Looking west along Howard Street toward Edgedale Road. The amenities and service building for the towers would be situated near this spot.
This illustration, from a planning rationale report filed with the city planning department by Bousfields Inc., shows how the view west along Howard Street could appear once the towers are constructed
This house at 76 Howard Street was built in 1887. It sits near the middle of the proposed site for the three towers, and would have to be demolished to permit construction.
Bloor Street view of the heritage house at 76 Howard Street
A view of the 3-tower site, looking east along Bloor Street toward Parliament Street from behind the house at 76 Howard.
Looking east toward the Bloor-Parliament intersection, from the field next to 76 Howard Street.Two of the towers would be built here.
View toward Bloor Street and the Rosedale ravine from the field next to 76 Howard Street
West view from Parliament Street of the development site along Howard Street
The property between Parliament Street and 76 Howard Street currently is home to trees, a grassy lawn, billboards and dozens of squirrels
Looking west toward the development site from the Bloor-Parliament intersection
Looking west along Bloor Street from the sidewalk opposite the Castle Frank subway station. If built, the four condo towers would dominate this view.
I wish the city and Heritage Toronto would insist developers preserve the houses. There are few remaining houses in that area of St. James town making it resemble a gap-toothed grin. The city should insist as a condition to the development, they move and group the houses together into a single block and restore the homes entirely or the exteriors at the very least. Pinnacle on Adelaide is a great example of this by moving the Richard West house at the corner and placing it at the southern end of the property over the parking levels later on in the project. Also James Cooper Mansion is another excellent example of this type of preservation.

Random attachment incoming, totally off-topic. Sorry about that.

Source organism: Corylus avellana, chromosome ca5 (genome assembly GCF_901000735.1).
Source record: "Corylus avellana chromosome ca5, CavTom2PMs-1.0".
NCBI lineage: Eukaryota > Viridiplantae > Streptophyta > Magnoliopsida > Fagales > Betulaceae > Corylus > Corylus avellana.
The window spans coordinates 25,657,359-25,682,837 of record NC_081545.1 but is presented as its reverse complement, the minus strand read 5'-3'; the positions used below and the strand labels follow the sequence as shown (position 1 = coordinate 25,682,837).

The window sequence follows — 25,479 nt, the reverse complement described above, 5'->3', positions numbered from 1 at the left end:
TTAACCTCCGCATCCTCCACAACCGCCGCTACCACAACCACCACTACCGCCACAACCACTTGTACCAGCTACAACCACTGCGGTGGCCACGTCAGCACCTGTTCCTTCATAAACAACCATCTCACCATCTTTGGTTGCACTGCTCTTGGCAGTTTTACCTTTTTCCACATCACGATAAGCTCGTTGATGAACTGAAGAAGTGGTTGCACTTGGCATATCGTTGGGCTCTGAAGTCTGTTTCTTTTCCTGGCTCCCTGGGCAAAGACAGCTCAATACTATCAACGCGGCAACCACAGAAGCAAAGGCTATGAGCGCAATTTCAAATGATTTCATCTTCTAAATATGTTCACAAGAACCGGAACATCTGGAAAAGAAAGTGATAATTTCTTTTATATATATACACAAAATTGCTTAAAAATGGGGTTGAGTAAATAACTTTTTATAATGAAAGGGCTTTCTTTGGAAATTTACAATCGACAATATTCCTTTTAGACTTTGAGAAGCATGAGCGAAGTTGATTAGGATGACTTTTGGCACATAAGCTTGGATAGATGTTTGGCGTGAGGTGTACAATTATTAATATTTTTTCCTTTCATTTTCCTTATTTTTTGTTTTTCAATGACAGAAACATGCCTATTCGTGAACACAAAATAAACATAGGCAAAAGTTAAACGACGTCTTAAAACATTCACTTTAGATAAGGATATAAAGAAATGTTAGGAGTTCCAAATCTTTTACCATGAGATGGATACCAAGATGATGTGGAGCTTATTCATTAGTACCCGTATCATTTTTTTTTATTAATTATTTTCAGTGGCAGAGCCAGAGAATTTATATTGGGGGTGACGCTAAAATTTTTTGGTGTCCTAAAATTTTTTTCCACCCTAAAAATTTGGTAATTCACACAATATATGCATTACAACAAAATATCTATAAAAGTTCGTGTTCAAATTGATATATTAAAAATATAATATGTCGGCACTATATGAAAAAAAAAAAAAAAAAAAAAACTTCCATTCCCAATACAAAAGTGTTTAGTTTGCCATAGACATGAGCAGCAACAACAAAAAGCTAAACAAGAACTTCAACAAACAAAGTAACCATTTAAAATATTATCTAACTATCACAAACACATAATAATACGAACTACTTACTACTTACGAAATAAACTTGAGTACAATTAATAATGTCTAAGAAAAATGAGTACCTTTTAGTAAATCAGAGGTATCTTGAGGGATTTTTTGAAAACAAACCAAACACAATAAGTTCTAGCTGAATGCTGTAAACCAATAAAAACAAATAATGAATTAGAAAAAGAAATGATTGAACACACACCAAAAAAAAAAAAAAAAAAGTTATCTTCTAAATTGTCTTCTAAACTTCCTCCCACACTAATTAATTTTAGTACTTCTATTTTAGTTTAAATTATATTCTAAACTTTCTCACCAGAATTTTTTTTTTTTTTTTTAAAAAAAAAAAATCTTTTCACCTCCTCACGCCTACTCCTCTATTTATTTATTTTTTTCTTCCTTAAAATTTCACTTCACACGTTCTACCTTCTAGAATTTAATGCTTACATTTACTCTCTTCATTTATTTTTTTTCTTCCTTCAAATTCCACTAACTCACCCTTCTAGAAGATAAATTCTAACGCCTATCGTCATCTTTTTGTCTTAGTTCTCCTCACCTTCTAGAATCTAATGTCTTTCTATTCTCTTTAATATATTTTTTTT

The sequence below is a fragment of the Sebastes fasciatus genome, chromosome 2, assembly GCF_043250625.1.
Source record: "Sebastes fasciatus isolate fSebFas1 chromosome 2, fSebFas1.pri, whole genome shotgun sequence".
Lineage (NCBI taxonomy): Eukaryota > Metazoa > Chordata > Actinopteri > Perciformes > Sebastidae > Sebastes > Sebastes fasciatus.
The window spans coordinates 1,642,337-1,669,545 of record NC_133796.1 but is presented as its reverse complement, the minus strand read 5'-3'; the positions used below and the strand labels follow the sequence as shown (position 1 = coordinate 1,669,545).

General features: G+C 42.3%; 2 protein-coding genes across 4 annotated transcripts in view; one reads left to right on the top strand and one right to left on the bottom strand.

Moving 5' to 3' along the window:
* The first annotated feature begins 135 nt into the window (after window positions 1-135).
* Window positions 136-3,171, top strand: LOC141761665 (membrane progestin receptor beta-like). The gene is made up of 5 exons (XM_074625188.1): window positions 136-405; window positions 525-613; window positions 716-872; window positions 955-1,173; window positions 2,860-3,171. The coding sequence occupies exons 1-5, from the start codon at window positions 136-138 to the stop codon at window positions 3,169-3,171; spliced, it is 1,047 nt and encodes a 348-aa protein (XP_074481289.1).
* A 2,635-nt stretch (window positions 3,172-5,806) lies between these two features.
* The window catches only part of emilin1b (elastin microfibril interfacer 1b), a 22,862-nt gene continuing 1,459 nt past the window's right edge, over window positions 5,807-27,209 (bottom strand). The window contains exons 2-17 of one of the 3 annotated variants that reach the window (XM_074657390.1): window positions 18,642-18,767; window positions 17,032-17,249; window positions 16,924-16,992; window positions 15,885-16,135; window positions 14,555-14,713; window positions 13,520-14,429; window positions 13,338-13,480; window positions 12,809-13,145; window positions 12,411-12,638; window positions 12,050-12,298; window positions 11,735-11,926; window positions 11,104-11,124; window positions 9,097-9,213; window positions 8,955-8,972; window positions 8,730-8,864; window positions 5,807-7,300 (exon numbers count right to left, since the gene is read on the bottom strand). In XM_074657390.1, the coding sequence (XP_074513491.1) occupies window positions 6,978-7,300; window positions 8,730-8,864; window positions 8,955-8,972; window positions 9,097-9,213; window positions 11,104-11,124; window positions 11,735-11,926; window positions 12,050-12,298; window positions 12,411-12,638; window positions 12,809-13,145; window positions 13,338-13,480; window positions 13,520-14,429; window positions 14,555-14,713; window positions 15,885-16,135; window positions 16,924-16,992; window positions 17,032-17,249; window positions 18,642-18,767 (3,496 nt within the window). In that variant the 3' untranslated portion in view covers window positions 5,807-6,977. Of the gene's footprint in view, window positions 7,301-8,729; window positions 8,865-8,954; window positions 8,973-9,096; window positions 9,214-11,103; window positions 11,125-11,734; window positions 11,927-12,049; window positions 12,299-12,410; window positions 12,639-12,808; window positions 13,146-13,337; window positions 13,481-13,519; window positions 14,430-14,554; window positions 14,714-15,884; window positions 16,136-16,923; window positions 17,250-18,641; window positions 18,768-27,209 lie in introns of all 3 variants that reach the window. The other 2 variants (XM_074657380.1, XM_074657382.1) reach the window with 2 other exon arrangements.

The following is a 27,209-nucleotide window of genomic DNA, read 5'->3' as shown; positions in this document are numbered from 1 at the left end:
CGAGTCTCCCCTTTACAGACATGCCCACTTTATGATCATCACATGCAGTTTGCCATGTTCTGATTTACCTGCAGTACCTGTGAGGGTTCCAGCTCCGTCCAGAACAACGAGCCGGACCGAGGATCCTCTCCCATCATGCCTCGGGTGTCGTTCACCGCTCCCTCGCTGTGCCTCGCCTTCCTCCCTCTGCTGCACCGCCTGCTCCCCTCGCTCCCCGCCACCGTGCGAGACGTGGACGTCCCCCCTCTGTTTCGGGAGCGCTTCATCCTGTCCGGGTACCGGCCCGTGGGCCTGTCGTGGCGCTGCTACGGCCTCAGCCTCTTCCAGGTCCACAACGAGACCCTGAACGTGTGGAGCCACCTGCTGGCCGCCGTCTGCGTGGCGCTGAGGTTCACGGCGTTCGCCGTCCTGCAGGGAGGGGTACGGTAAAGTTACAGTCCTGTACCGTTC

Simply put… they should be forced to work around existing buildings and not be allowed to build with just maximizing profits as their only goal. That means limiting size, mostly height and be forced to plan for a healthy community.
St James Town has the highest population density in Toronto. What does it have in the way of parks? None. 100 Howard St is grass and mature native trees. So why wouldn’t the city save this bit of land for the people of St James Town, as a beautiful entrance way to downtown Toronto leading from from the Danforth, and as part of the City’s plan to increase its urban forest? Councillor Pam McConnell should get off her butt and work for the people of T.O..